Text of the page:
Tuesday, October 9, 2012

Gratitude and successes #2

  • For our children's first family. They so clearly cared for our boys and taught them what it means to be in a family. We never had to teach that. They knew how to be part of a family from Day 1.
  • For our boys, who are resilient, strong, brave, smart, loving and kind.
  • For the area we live in. There is so much diversity here that I don't feel that we stick out at all. A's school bus route picks up a little United Nations. We've met plenty of other mixed race families. We did our research to find this area, but we also got lucky in how everything came together. 
  • A short but wonderful visit with a friend from Burji. 
  • A great trip to upstate New York where the boys had lots of fun with their cousins.
  • Eating pretty healthy. Finally getting around to ordering from the farm store.
  • Getting into a homework routine with A.
  • A couple of playdates a week for D.
  • Going to the Ethiopian church every 2-3 weeks while avoiding any mention of religion.

Suck it, Penny.


  1. Cheers to gratitude and successes!

  2. Awesome! So jealous of your neighborhood.

  3. Kyra,
    I can't find a way to contact you directly on your blog... so I am leaving a comment. Which is inappropriate for this purpose, so feel free to delete it.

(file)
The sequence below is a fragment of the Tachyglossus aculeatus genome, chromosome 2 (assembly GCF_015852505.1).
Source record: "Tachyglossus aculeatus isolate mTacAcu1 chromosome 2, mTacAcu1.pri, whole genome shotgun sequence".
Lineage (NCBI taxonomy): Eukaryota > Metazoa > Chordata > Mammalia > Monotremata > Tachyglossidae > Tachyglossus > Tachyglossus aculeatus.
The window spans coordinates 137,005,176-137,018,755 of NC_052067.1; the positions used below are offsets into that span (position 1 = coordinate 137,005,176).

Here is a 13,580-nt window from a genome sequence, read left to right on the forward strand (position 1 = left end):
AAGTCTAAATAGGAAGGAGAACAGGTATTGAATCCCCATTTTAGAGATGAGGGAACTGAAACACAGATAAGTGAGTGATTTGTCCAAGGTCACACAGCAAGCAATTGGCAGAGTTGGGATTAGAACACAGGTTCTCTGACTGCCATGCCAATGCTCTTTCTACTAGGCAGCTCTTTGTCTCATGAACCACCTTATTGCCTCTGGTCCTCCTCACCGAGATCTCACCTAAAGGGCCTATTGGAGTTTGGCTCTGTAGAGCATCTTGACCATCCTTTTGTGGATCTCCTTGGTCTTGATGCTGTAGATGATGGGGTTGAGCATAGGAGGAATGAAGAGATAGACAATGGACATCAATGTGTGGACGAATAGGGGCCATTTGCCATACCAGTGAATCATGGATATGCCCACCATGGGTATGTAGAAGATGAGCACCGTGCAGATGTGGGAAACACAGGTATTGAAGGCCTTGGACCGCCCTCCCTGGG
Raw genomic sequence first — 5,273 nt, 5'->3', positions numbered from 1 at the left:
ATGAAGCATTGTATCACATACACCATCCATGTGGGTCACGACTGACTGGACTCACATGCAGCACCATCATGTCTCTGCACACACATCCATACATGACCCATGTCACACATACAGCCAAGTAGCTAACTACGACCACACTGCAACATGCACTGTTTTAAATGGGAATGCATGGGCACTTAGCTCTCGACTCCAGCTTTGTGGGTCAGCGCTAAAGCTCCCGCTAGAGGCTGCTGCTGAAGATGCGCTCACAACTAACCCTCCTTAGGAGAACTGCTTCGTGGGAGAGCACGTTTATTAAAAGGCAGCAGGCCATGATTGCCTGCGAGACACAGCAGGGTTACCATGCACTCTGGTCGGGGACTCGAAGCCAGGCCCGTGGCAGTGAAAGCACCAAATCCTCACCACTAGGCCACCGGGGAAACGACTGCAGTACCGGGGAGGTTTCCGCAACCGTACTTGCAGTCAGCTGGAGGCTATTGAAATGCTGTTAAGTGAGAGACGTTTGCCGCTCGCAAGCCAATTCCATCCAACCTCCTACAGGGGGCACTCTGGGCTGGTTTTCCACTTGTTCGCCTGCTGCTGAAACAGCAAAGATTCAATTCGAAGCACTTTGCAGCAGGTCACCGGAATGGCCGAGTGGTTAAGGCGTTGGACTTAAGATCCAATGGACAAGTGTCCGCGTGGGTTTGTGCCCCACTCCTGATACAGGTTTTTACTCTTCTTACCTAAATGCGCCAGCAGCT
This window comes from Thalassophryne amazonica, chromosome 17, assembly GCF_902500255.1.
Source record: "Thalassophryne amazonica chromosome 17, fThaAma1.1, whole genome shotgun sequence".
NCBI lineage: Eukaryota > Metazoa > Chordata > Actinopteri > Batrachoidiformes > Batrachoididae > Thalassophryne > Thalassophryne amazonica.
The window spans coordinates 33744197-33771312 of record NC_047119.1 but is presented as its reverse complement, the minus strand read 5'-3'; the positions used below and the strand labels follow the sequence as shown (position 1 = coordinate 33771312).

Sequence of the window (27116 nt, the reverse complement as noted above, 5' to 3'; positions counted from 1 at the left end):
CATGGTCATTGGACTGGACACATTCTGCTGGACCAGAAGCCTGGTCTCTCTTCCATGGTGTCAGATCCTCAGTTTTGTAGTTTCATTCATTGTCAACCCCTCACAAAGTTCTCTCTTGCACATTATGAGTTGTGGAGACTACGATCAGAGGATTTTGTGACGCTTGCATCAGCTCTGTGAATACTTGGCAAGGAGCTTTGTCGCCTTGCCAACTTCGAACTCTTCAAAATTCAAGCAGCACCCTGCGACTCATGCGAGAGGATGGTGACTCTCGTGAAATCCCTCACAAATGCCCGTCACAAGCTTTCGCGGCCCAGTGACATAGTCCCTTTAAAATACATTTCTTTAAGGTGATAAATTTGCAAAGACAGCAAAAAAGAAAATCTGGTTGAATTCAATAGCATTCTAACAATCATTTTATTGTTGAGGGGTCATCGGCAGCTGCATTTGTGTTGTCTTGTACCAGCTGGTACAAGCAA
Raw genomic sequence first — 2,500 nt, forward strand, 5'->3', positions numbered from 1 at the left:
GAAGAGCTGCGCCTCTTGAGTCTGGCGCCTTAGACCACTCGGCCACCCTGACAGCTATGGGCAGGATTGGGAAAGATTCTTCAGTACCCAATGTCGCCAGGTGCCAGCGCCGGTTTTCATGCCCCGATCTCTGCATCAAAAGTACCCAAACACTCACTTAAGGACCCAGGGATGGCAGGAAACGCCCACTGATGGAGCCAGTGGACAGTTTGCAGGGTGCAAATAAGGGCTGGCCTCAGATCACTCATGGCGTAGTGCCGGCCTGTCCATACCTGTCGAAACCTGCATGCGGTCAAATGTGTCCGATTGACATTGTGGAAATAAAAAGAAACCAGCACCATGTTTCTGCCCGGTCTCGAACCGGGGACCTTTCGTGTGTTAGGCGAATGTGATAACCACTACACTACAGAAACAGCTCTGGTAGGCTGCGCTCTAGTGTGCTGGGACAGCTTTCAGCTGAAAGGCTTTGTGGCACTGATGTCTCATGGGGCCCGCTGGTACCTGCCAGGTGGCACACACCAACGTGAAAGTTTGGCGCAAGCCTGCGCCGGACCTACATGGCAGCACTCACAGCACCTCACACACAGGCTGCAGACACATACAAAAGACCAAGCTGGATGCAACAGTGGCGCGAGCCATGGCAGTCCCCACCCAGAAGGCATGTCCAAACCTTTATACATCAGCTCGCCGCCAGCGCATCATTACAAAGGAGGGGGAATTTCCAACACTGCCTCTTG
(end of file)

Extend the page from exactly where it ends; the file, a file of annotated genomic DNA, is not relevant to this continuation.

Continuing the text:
Not sure if you saw my blog post about the researcher I met who is interviewing APs about communication in transracial families. I thought you would be a great "subject." Hopeing you will consider reaching out to her.
    Again, feel free to DELETE this after you read it, as it really doesn't belong here.
    Cutting and pasting the original email from the researcher.

    My name is Leslie Nelson and I am a Master's student in the Department of Communication here at the University of Missouri. I got your contact information from Dr. Colleen Colaner, who is my advisor and support for a research study I am embarking on for this semester! I am conducting a study that examines communication in adoptive families in which the child is of a differing ethnicity or cultural background. Specifically, I am interested in if and how the child's ethnic identity or cultural background becomes a part of adoptive families' overarching family identity (from the parent's perspective). With this, I was wondering if you know of any adoptive parents who may be interested in getting interviewed? If so, feel free to pass on my contact information (listed below)! I would greatly appreciate any and all help!

    Thank you so much in advance!

    -Leslie Nelson